Two local clergy and an MLA have criticised the court ruling that a Christian-owned bakery had no right to refuse an order for a gay marriage cake.
On Tuesday a judge ruled that Ashers Bakery had discriminated against a gay customer who wanted them to bake a cake with a pro-marriage slogan.
Ashers Bakery will now be required to pay out damages of £500 to the customer concerned: gay rights activist, Gareth Lee.
Canon Jim Campbell, Rector of St Mark’s Church in Portadown, said Ashers were faced with a dilemma - a clash of their own principles and keeping the law of the land.
“As Christians living in a democracy we have to keep the law - except in a life or death situation, in which case we are martyrs. Sadly, Britain is more and more a secular society and laws are made not to satisfy the Christian principles which we hold so dear,” said Mr Campbell.
“(The McArthur family) were dealt with compassionately by the court, which didn’t impose an unreasonable fine. It’s unfortunate that another way could not have been found, but those who took the action seemed destined to take it to court.”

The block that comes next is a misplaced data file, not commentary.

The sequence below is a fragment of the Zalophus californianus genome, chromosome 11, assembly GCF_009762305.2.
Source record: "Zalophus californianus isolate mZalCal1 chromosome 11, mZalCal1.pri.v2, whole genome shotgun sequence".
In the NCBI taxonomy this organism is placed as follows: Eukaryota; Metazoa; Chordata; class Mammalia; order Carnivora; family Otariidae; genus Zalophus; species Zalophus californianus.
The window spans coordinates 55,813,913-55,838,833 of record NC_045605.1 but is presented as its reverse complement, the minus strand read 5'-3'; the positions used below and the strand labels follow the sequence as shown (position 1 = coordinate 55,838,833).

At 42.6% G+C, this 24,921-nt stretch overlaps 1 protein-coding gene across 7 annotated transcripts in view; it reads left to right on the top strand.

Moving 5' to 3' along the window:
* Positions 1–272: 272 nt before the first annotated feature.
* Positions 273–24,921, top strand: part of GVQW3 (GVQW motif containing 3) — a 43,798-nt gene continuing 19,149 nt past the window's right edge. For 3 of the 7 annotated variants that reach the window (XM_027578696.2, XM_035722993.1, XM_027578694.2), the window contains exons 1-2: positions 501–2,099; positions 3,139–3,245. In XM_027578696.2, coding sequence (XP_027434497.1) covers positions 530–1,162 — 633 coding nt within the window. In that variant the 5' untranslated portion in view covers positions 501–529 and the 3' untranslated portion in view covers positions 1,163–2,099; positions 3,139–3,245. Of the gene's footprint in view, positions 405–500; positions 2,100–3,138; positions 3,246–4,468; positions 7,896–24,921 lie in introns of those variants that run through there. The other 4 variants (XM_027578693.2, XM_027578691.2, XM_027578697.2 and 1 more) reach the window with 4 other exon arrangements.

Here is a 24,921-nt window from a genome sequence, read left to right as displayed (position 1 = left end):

The Rev Neville Hughes, Rector of Mullabrack and Kilcluney, believes that the Ashers judgment makes it “even more vital” for a conscience clause to be introduced in Northern Ireland:
“It’s a very sad judgment, with the human rights of one section of society infringing on those of others who hold sincere and separate views. I understand that Paul Givan (DUP) is introducing a conscience clause to protect people like Ashers. This judgment makes it much more difficult for Mr Givan and I wish him well. The rights of Ashers are as important as anyone else’s.”
Sydney Anderson, the DUP MLA, said, “I am deeply saddened by the outcome of the court case. In my view, the misinformation that has been propagated by some must be addressed at the outset. Ashers Bakery did not, and have never, discriminated against anyone on the basis of their sexuality. They simply denied going ahead with an endorsement of a political statement in support of same-sex marriage that conflicts with their deeply held beliefs. In my view they have done nothing wrong and should never have been dragged through a court case costing thousands of pounds to the taxpayer.
“I am encouraged by the news that the McArthur family will not allow the verdict of this case to deter them from continuing to operate their family business.”
The Ashers verdict comes just days before the Republic of Ireland vote in a referendum on same-sex marriage.